MERZBOW & LAWRENCE ENGLISH 'ETERNAL STALKER'

On their first official collaboration, Japanese noise pioneer Masami Akita aka Merzbow and Australian sound sculptor Lawrence English present a harrowing, surrealist portrait of nocturnal industrial activity, spawned by field recordings made in a sprawling factory complex seven hours north of English’s home in Brisbane. He characterizes the area as “uneasy and unsettling,” awash in the sickly glow of smelters and refinement machinery, somehow not of this world – a liminal quality vividly captured in Andrei Tarkovsky’s sprawling purgatorial opus, Stalker, to which the title alludes. Akita, too, described early drafts of Eternal Stalker as feeling "like the soundtrack to a dystopian science fiction opera." A mood of mechanical dread and ruined futures permeates each of the album’s seven potent compositions. Opener “The Long Dream” sets the stage with steady rain on sheet metal, punctured by thunder and metallic echoes, reverberating to the rafters in a collapsing warehouse. Quickly the tempest rises. “A Gate Of Light” and “Magnetic Traps” both convulse in churning furies of electric demolition and rattling chains, roaring and relentless. “The Visit” and “Black Thicket” operate more at a distance, surveying the topography of steam, rust, and liquid metal from above, their flickers of violence swallowed by blankets of darkness. This is noise at its most elemental and unknowable: brooding, bristling, and opaque, stalking forbidden peripheries of chaos and creation.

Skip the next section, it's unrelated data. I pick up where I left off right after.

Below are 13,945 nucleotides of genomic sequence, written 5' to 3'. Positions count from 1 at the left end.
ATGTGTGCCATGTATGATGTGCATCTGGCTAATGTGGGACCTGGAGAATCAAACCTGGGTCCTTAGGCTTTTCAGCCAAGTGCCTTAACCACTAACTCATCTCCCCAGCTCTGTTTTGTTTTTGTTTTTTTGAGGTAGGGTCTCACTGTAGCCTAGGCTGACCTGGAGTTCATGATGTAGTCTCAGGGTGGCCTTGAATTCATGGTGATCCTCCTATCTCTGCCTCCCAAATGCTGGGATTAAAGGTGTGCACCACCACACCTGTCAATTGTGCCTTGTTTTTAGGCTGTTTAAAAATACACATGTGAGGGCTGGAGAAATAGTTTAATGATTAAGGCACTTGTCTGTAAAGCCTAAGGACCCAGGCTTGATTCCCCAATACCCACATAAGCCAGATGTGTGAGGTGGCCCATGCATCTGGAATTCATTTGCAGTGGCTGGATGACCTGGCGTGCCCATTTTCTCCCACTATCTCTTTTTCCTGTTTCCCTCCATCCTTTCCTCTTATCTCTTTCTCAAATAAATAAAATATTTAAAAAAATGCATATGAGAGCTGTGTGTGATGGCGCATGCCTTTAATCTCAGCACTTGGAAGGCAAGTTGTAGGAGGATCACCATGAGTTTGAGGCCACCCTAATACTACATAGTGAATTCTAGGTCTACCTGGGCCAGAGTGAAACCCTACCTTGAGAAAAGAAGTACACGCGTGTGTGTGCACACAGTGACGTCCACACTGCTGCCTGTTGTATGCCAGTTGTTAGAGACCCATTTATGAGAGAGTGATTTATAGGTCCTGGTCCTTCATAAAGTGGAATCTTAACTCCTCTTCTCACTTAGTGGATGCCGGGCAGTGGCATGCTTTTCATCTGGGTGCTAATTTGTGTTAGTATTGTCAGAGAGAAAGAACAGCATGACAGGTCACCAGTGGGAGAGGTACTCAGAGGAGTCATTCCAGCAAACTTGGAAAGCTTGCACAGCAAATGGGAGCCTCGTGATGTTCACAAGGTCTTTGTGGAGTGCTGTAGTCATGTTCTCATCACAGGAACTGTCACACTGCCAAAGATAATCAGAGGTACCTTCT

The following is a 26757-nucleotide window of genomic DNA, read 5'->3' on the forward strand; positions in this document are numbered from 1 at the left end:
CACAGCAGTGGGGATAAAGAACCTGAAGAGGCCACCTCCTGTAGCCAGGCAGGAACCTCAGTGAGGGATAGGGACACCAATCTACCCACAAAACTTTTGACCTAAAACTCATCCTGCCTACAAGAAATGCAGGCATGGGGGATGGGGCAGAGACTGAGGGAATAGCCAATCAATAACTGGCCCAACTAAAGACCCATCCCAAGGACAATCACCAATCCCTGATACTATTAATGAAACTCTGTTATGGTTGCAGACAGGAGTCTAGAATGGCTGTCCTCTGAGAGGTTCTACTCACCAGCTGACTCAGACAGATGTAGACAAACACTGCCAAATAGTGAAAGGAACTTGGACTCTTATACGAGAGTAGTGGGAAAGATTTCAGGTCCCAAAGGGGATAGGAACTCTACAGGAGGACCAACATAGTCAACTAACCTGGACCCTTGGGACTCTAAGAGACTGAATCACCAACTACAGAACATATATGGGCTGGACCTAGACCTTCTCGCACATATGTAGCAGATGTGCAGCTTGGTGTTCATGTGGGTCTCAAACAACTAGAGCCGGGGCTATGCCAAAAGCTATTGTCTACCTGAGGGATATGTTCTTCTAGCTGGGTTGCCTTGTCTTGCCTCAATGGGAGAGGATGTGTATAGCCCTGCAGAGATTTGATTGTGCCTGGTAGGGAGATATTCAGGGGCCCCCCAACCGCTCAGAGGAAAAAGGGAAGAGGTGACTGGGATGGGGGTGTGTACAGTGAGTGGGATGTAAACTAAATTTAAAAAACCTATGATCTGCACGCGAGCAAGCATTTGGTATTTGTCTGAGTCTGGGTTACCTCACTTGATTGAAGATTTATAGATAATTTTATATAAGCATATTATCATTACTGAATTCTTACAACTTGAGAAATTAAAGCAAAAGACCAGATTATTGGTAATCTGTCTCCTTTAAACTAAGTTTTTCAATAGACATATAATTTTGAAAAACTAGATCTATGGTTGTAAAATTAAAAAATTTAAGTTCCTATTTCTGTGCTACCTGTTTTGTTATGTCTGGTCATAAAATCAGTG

MERZBOW & LAWRENCE ENGLISH 'ETERNAL STALKER'